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Syrian refugee helping fellow citizens in Türkiye

The story of Batoul, psychosocial health worker

When Batoul Abras graduated in Psychology from the University of Aleppo, the Syrian Civil War was already underway. In 2013, she left her job in the country and, with her parents, became herself one of millions of refugees that left Syria fleeing from the violence in their country. She worked in a community center of the International Blue Crescent (IBC) in cooperation with Malteser International providing medical, educational and community facilities to thousands of refugees in order to guarantee them a basic standard of living as the leader of a five-strong Mental Health and Psychosocial Support Team (MHPSS) in Kilis, Türkiye. Today, Batoul works with Malteser International to prepare projects in psycho-social support and trains partner organizations of Malteser International on psychologically related healthcare topics.Her book "Memories Shattered by War" tells the story of ten Syrian refugees in Türkiye and their experiences of the brutal conflict that has sparked the largest humanitarian crisis of our time.

Listening and respect

The extent to which the conflict in Syria affected every section of society can be seen in the variety of patients that Batoul encounters. “I deal with many different cases in different ages and problems,” she says. Basic respect and a ready ear are key to her approach, both rare commodities in the midst of a civil war:  “At first when I receive a case I try to bring a bit of calm by talking with them about general matters, not personal ones: a person’s favorite topics or things to do, for example. If the person is injured then I try to figure out the cause of the injury. Above all, I listen to the person, take care of everything that they say, and show them respect and appreciation.”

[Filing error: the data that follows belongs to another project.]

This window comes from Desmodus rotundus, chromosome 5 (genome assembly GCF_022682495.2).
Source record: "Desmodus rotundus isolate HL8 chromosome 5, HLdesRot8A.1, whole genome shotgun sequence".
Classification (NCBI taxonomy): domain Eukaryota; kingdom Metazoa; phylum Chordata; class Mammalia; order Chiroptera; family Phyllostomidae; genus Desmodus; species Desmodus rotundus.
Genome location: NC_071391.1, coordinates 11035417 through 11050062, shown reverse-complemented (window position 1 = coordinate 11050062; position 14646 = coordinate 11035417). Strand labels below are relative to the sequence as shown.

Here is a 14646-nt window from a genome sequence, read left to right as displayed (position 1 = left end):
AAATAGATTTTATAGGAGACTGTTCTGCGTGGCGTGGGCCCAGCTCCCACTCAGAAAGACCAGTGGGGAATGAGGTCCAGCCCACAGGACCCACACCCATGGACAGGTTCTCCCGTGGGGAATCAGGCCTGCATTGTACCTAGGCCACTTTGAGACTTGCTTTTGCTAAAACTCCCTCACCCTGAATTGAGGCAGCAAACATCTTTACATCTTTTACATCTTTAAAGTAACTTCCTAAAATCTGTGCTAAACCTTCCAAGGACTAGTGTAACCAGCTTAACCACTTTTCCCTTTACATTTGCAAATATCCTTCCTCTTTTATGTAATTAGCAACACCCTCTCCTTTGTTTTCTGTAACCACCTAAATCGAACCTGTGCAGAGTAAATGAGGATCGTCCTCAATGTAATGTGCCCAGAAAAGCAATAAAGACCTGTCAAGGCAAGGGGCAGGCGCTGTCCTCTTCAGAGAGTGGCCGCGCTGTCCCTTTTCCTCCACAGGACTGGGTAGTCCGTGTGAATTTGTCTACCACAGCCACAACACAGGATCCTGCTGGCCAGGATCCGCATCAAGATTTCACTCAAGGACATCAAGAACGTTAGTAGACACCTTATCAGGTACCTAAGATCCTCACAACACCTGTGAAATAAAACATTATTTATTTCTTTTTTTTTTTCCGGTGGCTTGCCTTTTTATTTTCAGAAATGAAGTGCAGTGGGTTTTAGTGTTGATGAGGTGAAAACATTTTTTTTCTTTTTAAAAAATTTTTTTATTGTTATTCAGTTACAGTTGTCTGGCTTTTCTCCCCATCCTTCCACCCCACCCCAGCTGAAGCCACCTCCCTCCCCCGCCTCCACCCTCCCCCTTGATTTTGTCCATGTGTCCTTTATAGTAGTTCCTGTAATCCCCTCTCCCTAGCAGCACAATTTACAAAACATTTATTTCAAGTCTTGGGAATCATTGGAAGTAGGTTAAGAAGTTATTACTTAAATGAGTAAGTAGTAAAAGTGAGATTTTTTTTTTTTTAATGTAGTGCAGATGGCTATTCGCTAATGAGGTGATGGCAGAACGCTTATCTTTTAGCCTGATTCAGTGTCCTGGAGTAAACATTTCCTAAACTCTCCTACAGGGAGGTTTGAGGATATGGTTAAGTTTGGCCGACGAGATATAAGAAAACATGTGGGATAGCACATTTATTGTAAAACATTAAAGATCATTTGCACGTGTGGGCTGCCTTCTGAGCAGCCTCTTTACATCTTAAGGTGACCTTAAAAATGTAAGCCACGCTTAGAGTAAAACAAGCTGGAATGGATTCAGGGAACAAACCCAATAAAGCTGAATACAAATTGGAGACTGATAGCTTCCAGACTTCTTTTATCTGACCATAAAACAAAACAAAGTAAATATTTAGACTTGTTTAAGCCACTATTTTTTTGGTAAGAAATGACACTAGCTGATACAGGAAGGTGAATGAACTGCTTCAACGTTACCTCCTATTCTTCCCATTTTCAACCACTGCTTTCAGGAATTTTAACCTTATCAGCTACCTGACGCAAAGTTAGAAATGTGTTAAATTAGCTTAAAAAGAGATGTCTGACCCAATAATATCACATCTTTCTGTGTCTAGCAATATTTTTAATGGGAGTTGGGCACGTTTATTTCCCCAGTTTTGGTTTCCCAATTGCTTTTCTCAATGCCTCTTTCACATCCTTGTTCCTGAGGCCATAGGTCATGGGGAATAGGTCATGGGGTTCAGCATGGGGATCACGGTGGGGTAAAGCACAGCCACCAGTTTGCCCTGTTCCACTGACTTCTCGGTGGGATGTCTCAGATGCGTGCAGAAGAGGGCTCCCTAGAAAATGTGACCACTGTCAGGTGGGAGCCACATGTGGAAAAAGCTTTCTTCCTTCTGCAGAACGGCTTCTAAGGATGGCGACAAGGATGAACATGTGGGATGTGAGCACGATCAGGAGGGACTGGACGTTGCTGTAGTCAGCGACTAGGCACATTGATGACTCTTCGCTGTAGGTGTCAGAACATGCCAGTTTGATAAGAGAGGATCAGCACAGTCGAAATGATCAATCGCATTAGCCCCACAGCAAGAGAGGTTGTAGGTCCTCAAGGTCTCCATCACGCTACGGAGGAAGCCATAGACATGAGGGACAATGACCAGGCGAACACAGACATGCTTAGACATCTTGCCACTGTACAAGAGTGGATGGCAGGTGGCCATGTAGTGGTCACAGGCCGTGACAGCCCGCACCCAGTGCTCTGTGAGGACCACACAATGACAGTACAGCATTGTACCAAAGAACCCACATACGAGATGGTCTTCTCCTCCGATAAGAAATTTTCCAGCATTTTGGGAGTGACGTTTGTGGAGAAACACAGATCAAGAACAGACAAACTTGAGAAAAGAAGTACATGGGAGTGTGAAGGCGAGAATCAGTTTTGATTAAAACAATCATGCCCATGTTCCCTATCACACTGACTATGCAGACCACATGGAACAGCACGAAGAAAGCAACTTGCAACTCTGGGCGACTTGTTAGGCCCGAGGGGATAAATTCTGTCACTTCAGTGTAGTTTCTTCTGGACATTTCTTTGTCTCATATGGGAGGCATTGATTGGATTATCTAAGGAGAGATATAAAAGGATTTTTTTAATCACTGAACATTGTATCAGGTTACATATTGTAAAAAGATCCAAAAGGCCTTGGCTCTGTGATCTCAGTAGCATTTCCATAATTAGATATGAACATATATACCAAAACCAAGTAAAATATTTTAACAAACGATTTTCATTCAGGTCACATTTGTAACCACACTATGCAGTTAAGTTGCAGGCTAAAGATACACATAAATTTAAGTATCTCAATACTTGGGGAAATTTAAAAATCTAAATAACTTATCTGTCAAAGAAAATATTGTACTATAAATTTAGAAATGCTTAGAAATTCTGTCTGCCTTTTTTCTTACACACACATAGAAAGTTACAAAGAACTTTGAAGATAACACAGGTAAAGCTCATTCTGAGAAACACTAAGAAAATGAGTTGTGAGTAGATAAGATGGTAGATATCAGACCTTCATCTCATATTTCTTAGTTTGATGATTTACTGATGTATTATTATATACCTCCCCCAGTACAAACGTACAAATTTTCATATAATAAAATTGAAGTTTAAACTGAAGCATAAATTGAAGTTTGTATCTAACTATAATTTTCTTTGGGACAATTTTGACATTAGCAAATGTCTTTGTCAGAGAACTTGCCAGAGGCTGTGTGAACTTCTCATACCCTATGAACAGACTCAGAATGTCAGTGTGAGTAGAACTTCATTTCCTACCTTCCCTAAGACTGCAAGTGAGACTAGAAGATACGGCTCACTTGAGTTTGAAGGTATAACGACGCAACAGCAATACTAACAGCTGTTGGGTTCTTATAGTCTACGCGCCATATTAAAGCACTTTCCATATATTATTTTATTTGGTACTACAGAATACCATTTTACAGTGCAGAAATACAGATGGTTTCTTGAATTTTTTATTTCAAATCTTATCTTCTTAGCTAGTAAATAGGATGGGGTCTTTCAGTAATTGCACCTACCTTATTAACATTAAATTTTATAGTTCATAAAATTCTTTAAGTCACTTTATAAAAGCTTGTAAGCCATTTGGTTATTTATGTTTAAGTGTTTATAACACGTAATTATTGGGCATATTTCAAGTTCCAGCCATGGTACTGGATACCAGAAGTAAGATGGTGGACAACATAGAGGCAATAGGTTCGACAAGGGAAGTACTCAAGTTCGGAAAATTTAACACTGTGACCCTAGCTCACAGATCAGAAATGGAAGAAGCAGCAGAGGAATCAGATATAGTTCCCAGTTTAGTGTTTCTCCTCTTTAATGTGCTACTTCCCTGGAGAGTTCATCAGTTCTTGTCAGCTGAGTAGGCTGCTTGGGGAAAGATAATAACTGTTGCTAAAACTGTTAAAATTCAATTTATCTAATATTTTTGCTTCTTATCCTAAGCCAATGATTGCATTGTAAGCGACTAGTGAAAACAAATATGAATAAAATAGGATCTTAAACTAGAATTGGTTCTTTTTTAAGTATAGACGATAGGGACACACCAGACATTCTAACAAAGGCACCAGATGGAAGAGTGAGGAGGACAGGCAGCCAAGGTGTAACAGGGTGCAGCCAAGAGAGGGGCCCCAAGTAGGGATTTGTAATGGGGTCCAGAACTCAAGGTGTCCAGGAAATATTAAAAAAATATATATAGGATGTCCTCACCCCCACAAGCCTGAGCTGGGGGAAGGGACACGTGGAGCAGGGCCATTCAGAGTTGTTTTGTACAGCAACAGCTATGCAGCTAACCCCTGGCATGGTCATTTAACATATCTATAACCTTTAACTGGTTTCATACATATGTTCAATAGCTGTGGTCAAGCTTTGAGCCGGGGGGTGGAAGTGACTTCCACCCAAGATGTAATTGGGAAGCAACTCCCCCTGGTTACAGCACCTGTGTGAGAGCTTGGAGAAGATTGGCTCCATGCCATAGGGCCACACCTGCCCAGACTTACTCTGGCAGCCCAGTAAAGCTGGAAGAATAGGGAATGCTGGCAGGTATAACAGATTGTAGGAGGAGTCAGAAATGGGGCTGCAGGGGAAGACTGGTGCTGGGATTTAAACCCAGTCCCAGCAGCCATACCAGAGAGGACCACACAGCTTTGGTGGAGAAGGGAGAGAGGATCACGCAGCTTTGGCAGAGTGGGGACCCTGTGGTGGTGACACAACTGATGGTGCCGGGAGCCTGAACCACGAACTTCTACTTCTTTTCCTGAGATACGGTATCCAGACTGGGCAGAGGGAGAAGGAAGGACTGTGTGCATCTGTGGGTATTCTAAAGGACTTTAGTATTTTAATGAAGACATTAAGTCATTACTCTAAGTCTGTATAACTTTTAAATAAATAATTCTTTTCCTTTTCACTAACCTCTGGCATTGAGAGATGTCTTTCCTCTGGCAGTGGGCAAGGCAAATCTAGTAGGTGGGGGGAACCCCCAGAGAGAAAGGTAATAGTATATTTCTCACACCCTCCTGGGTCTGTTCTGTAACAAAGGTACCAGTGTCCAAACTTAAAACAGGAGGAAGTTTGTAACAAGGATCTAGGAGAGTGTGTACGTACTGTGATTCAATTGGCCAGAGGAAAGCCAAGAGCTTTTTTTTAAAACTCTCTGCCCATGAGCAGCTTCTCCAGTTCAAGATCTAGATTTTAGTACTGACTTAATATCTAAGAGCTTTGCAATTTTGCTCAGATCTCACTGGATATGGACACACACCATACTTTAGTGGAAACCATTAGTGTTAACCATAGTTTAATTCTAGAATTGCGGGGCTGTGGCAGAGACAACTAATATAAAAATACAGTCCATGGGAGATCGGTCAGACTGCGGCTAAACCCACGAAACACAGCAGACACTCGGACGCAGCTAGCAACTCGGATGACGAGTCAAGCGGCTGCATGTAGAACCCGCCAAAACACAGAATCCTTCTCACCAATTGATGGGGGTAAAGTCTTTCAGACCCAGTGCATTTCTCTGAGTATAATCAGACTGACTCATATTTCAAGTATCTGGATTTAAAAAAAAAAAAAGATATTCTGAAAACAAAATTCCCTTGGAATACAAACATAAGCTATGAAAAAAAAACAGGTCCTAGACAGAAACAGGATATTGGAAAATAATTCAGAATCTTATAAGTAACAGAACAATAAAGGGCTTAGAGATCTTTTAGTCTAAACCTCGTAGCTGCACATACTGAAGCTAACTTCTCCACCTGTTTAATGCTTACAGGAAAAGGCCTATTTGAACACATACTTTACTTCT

The lasting effects of trauma 

For many of Batoul’s patients, however, lasting calm is not easy to achieve. Many of them have seen or faced terrible violence as well as the threat, and often the reality, of death or serious injury to either themselves or their loved ones. “Their response to these situations includes intense fear or panic and often helplessness. Flashbacks, dreams and nightmares are all attempts to process this experience of severe psychological trauma. Permanent caution, alertness, and often irritability are often the most noticeable effects.” This means that alongside the severe personal consequences of their experience, many refugees face difficulties in social integration, which the help of Batoul and her team, as well as the community-focused environment in Kilis, is essential to overcoming.

Wounded in body and mind

In addition to mental trauma, many of Batoul’s patients are often physically injured. When family members are hurt, the psychological consequences are unpredictable, and often devastating, as relationships are thrown into disarray. “I received one child aged 11, whose feet were amputated due to Bomb blast,” says Batoul. “The child saw his father faint following the blast. Strangely, the boy did not care much what happened to his feet, but he was shocked strongly for his father.” The boy’s grandfather brought him to the field hospital run by Malteser International and the International Blue Crescent in Kilis, but the father remained in Syria. “I gave the boy my best psychological support,” Batoul explains, “but he needed his father. I contacted him and he came to Kilis. The boy was very bad psychologically, until I spoke to them together and explained that they are responsible for what happens in the future. That helped them to accept their situation and improved things a lot.”

A taxing but rewarding job

Coming face to face with some of the worst consequences of violent conflict each day is a job that requires mental toughness, and which can even then take its toll. As a Syrian refugee herself, Batoul has felt the personal effects of the conflict: “I wish for peace, for my country and my family. The war has split us up – some of my brothers and sisters have travelled to other places, and I hope I can see them once more,” she says. For her, however, the positive experiences that her work brings come foremost – “I love my job. A lot of my patients are able to improve significantly with my support, and that is a great motivation for me – to see the smile back on people’s faces, especially the children.”

Conor Heathcote. Last updated: April 2017


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